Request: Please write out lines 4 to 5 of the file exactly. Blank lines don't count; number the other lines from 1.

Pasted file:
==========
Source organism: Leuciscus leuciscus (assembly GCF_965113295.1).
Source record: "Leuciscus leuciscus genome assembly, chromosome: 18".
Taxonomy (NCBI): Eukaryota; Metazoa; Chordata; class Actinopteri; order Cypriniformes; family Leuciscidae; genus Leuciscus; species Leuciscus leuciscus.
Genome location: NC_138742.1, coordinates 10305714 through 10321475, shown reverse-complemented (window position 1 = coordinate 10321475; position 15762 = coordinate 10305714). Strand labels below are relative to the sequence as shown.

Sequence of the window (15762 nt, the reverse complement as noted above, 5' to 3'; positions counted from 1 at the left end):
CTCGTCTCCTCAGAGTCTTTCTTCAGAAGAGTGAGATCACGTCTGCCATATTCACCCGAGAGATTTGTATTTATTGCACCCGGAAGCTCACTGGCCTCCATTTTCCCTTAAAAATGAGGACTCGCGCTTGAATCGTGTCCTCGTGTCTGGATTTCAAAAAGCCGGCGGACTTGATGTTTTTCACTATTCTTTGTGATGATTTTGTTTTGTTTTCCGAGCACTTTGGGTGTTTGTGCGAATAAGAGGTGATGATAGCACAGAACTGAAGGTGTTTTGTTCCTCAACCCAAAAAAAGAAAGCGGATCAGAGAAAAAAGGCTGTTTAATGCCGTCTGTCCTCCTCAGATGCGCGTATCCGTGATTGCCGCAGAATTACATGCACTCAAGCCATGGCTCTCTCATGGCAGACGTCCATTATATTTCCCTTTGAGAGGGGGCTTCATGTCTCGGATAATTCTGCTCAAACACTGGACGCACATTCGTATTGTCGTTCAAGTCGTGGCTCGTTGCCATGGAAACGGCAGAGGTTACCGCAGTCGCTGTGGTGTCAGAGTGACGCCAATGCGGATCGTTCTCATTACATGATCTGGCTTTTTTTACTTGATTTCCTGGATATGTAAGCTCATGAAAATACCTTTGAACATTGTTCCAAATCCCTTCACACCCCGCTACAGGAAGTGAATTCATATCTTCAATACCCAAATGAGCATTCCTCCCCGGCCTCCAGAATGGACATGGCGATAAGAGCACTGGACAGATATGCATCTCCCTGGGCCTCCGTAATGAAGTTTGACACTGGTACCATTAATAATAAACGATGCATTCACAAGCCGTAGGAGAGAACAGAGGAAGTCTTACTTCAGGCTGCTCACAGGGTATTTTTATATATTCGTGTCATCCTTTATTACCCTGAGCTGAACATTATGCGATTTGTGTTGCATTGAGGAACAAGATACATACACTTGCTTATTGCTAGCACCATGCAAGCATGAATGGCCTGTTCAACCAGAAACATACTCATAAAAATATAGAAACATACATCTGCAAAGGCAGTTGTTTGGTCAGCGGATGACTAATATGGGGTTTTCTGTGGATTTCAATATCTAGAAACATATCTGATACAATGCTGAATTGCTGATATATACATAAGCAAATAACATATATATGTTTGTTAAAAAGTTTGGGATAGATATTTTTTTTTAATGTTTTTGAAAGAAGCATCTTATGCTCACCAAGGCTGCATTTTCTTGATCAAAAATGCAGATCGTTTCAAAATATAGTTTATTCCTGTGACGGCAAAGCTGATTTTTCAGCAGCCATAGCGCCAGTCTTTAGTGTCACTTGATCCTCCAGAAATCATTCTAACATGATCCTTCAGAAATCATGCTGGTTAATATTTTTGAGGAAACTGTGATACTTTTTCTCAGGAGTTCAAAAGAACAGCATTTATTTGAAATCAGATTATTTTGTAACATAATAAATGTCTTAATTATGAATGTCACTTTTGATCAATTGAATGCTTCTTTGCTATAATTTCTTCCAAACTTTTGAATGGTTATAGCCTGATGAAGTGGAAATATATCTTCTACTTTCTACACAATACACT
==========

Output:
Genome location: NC_138742.1, coordinates 10305714 through 10321475, shown reverse-complemented (window position 1 = coordinate 10321475; position 15762 = coordinate 10305714). Strand labels below are relative to the sequence as shown.

Sequence of the window (15762 nt, the reverse complement as noted above, 5' to 3'; positions counted from 1 at the left end):